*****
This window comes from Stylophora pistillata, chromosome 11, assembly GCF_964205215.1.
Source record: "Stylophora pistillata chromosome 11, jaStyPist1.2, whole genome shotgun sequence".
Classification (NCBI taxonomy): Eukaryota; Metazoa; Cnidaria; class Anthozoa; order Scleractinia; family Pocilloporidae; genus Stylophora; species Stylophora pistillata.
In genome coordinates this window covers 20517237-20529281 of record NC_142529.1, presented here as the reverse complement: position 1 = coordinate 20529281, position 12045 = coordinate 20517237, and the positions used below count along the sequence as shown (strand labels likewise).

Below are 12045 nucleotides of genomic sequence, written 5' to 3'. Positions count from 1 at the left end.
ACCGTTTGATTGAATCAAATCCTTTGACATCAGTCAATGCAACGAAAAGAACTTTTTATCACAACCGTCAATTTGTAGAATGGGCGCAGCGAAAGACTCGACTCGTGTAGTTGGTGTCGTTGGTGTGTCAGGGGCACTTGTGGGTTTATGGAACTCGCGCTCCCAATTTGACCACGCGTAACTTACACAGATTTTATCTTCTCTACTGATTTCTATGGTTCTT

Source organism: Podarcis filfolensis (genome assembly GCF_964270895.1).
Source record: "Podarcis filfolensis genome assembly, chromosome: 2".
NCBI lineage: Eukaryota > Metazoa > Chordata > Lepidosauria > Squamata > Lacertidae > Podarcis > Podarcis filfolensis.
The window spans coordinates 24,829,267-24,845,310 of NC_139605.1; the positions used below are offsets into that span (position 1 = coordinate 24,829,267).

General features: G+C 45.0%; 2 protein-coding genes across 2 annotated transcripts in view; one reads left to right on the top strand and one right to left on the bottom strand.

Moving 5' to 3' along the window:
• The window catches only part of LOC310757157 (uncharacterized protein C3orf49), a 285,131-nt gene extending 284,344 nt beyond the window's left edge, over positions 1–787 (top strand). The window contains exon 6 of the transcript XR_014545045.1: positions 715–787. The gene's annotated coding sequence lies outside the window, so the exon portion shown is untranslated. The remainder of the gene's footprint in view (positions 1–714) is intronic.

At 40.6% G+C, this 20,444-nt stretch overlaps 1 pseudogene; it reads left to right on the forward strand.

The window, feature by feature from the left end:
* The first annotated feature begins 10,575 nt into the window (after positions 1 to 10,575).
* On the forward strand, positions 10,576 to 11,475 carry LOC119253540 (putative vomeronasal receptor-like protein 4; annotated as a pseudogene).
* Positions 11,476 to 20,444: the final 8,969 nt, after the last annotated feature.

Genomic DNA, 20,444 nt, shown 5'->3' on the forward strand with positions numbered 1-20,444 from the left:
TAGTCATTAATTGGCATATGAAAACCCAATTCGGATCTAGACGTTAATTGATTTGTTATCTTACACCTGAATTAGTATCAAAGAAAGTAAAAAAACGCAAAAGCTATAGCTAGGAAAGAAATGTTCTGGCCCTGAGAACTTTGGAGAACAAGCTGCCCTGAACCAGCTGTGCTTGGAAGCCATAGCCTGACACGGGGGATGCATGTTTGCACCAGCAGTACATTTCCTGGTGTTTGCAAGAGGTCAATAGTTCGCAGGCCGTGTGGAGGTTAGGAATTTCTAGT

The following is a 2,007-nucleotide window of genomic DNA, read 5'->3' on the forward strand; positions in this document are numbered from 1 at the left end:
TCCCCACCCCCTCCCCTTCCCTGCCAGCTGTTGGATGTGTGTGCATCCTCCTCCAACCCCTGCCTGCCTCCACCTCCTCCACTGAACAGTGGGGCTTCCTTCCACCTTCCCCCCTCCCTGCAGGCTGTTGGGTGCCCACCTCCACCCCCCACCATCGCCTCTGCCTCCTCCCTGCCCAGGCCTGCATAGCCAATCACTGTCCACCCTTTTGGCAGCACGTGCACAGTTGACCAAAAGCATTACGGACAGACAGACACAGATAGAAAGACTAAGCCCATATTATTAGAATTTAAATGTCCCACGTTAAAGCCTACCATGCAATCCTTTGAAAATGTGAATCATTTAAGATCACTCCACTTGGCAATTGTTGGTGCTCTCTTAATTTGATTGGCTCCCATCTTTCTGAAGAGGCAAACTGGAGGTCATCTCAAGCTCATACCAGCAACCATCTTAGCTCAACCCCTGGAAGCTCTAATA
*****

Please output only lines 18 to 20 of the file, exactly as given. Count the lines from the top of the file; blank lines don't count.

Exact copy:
* Positions 11,476 to 20,444: the final 8,969 nt, after the last annotated feature.

Genomic DNA, 20,444 nt, shown 5'->3' on the forward strand with positions numbered 1-20,444 from the left:
TAGTCATTAATTGGCATATGAAAACCCAATTCGGATCTAGACGTTAATTGATTTGTTATCTTACACCTGAATTAGTATCAAAGAAAGTAAAAAAACGCAAAAGCTATAGCTAGGAAAGAAATGTTCTGGCCCTGAGAACTTTGGAGAACAAGCTGCCCTGAACCAGCTGTGCTTGGAAGCCATAGCCTGACACGGGGGATGCATGTTTGCACCAGCAGTACATTTCCTGGTGTTTGCAAGAGGTCAATAGTTCGCAGGCCGTGTGGAGGTTAGGAATTTCTAGT